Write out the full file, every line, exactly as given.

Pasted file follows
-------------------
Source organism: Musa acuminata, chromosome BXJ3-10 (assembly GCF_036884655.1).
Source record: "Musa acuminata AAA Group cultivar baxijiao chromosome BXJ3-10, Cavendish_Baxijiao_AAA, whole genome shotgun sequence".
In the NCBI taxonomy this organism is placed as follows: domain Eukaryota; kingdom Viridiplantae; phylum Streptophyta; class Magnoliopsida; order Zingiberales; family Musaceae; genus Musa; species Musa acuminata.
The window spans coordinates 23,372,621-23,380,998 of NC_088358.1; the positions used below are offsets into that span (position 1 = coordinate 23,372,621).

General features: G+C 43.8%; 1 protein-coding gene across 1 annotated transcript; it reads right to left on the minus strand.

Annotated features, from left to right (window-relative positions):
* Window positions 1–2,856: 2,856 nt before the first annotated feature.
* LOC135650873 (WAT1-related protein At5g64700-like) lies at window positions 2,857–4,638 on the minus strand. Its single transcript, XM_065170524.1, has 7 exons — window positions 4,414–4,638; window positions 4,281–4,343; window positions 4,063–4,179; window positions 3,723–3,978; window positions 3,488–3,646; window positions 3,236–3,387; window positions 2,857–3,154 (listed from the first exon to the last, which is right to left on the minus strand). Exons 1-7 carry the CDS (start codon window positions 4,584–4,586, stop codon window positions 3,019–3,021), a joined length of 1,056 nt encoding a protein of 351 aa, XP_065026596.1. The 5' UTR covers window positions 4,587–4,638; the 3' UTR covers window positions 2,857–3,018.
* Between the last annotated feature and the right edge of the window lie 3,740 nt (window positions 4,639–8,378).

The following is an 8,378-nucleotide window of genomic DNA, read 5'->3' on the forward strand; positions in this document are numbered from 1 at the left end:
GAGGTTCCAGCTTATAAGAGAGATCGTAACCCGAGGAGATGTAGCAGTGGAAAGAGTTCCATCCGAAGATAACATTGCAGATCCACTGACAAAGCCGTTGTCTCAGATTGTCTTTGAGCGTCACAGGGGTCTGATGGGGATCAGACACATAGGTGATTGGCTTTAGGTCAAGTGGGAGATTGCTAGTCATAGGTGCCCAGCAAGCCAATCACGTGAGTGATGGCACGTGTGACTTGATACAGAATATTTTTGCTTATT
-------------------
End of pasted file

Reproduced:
Source organism: Musa acuminata, chromosome BXJ3-10 (assembly GCF_036884655.1).
Source record: "Musa acuminata AAA Group cultivar baxijiao chromosome BXJ3-10, Cavendish_Baxijiao_AAA, whole genome shotgun sequence".
In the NCBI taxonomy this organism is placed as follows: domain Eukaryota; kingdom Viridiplantae; phylum Streptophyta; class Magnoliopsida; order Zingiberales; family Musaceae; genus Musa; species Musa acuminata.
The window spans coordinates 23,372,621-23,380,998 of NC_088358.1; the positions used below are offsets into that span (position 1 = coordinate 23,372,621).

General features: G+C 43.8%; 1 protein-coding gene across 1 annotated transcript; it reads right to left on the minus strand.

Annotated features, from left to right (window-relative positions):
* Window positions 1–2,856: 2,856 nt before the first annotated feature.
* LOC135650873 (WAT1-related protein At5g64700-like) lies at window positions 2,857–4,638 on the minus strand. Its single transcript, XM_065170524.1, has 7 exons — window positions 4,414–4,638; window positions 4,281–4,343; window positions 4,063–4,179; window positions 3,723–3,978; window positions 3,488–3,646; window positions 3,236–3,387; window positions 2,857–3,154 (listed from the first exon to the last, which is right to left on the minus strand). Exons 1-7 carry the CDS (start codon window positions 4,584–4,586, stop codon window positions 3,019–3,021), a joined length of 1,056 nt encoding a protein of 351 aa, XP_065026596.1. The 5' UTR covers window positions 4,587–4,638; the 3' UTR covers window positions 2,857–3,018.
* Between the last annotated feature and the right edge of the window lie 3,740 nt (window positions 4,639–8,378).

The following is an 8,378-nucleotide window of genomic DNA, read 5'->3' on the forward strand; positions in this document are numbered from 1 at the left end:
GAGGTTCCAGCTTATAAGAGAGATCGTAACCCGAGGAGATGTAGCAGTGGAAAGAGTTCCATCCGAAGATAACATTGCAGATCCACTGACAAAGCCGTTGTCTCAGATTGTCTTTGAGCGTCACAGGGGTCTGATGGGGATCAGACACATAGGTGATTGGCTTTAGGTCAAGTGGGAGATTGCTAGTCATAGGTGCCCAGCAAGCCAATCACGTGAGTGATGGCACGTGTGACTTGATACAGAATATTTTTGCTTATT